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Electron Physician. 2017 Jul 25;9(7):4899-4905. doi: 10.19082/4899. eCollection 2017 Jul.

Effect of alpha-lipoic acid on asymmetric dimethylarginine and disability in multiple sclerosis patients: A randomized clinical trial.

Author information

Ph.D. of Nutrition, Assistant Professor, Neuroscience Research Center, Tabriz University of Medical Sciences, Tabriz, Iran.
M.D., Royan Stem Cell Technology, Tehran, Iran.
M.D., Ph.D. of Nutrition, Assistant Professor, Department of community medicine, Faculty of Medicine, Hormozgan University of Medical Sciences, Bandar Abbas, Iran.
Ph.D. of Nutrition, Assistant Professor, Department of Food Science and Technology, Faculty of Nutrition and food Sciences, Tabriz University of Medical Sciences, Tabriz, Iran.
M.D., Neurologist, Assistant Professor, Multiple Sclerosis Research Center, Tehran University of Medical Sciences, Tehran, Iran.
M.D., Research Development and Coordination Center, faculty of Medicine, Deputy of Research and Technology, Tabriz University of Medical Sciences, Tabriz, Iran.



Multiple Sclerosis (MS) is an inflammatory and demyelinating disease of the central nervous system. Oxidative stress plays a major role in the onset and progression of MS. Asymmetric dimethylarginine (ADMA) formation is dependent on oxidative stress status.


We examined whether alpha-lipoic acid (ALA) as a potent antioxidant could improve the Expanded Disability Status Scale (EDSS) and decrease plasma level of ADMA in multiple sclerosis patients.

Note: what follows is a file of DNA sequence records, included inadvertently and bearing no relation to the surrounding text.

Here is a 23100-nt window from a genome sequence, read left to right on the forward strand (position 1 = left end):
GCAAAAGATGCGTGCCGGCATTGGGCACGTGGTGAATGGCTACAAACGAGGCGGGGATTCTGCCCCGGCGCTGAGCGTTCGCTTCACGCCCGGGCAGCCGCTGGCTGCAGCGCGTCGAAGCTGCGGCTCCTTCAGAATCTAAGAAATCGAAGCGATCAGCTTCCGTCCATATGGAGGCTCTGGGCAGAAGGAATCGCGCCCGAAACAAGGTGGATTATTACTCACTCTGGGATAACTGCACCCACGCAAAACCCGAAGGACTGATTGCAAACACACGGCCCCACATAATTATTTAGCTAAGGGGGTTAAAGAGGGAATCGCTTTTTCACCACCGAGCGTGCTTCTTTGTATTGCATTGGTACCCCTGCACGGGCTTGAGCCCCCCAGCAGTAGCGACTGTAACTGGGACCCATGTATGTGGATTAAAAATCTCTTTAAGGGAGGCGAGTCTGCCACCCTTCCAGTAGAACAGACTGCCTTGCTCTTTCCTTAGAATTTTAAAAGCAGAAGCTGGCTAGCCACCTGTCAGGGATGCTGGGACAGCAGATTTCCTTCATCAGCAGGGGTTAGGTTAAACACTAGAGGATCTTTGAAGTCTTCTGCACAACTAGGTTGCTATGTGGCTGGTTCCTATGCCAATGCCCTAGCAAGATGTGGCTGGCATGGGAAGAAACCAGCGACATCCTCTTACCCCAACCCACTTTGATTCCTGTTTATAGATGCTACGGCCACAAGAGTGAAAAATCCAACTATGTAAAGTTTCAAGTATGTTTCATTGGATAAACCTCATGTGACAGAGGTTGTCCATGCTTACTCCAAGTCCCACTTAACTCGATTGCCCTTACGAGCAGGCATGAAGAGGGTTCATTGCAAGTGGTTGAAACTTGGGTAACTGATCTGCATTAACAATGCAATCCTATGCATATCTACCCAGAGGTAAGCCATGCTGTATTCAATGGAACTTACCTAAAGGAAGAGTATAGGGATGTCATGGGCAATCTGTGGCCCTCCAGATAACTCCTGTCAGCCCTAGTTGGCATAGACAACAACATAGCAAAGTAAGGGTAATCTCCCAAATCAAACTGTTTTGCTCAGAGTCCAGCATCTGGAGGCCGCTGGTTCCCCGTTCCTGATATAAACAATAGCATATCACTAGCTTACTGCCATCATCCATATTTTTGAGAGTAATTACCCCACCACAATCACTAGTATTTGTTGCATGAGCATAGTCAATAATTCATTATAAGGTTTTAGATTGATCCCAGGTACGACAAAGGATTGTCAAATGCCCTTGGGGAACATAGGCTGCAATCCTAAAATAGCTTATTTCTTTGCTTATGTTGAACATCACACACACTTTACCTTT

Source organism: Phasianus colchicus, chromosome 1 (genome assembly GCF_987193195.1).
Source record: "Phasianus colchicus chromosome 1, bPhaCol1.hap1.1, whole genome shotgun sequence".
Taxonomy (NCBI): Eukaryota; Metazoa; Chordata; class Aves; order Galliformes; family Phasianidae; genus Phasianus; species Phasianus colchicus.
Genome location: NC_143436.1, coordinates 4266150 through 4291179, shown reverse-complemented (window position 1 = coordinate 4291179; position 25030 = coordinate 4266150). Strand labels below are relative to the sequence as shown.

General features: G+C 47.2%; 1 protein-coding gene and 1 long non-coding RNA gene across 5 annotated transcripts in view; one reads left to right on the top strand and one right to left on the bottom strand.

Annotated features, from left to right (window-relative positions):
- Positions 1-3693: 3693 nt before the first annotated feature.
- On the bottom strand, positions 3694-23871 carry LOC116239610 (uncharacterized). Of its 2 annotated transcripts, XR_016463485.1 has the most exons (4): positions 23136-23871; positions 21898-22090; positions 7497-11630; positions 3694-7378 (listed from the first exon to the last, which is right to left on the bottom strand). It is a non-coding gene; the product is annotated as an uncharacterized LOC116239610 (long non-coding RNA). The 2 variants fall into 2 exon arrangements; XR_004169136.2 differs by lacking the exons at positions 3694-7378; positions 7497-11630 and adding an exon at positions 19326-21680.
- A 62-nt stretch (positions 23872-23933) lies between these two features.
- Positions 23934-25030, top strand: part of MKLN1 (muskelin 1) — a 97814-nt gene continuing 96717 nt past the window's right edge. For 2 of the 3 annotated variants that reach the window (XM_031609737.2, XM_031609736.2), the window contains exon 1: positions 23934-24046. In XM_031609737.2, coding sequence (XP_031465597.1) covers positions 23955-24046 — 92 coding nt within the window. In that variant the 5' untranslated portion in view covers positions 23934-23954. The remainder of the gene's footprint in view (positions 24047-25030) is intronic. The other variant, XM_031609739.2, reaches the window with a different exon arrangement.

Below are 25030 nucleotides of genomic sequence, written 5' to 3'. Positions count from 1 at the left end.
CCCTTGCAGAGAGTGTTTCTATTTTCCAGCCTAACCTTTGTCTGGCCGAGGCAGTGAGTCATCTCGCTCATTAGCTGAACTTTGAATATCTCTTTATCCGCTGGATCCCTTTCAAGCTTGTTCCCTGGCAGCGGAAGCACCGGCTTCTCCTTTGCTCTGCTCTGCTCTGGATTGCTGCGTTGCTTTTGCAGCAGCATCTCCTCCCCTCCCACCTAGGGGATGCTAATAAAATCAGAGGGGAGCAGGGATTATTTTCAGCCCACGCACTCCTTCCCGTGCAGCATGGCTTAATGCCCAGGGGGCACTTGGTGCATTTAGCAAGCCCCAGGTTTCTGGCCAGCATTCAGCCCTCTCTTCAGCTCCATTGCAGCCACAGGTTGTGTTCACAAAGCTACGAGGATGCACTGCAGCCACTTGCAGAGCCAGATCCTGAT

In a randomized, double-blinded clinical trial conducted at Sina Hospital in Tehran, Iran, from September 2009 to July 2011, 24 patients with relapsing-remitting MS were divided into a treatment group receiving ALA (1200mg/day) for 12 weeks and a control group receiving placebo. Then patients' EDSS and Plasma levels of ADMA were measured at baseline and 12 weeks later. Statistical analysis was done by SPSS software version 16 using the K-S test, Chi square, Mann-Whitney U-test and Wilcoxon test.


The plasma levels of ADMA in the intervention group were decreased significantly (p=0.04). Also, no patient had increased EDSS score in the supplement group, where 2 out of 12 patients in the placebo group experienced so. Comparing the serum level of ADMA between the two groups failed to show any significant change in the supplement group compared with the control group.


Considering that ADMA is produced by oxidative stress in MS patients and leads to increase of inflammation, ALA may have the potential of beneficial effects in them, in part, by decreasing the plasma level of ADMA and stopping progression.


The trial was registered at the Iranian Registry of Clinical Trials ( with the Irct ID: No. IRCT138812222602N2.


The authors received no financial support for the research, authorship, and/or publication of this article.


Asymmetric dimethylarginine; Inflammation; Lipoic acid; Multiple sclerosis

Conflict of interest statement

Conflict of Interest: There is no conflict of interest to be declared.

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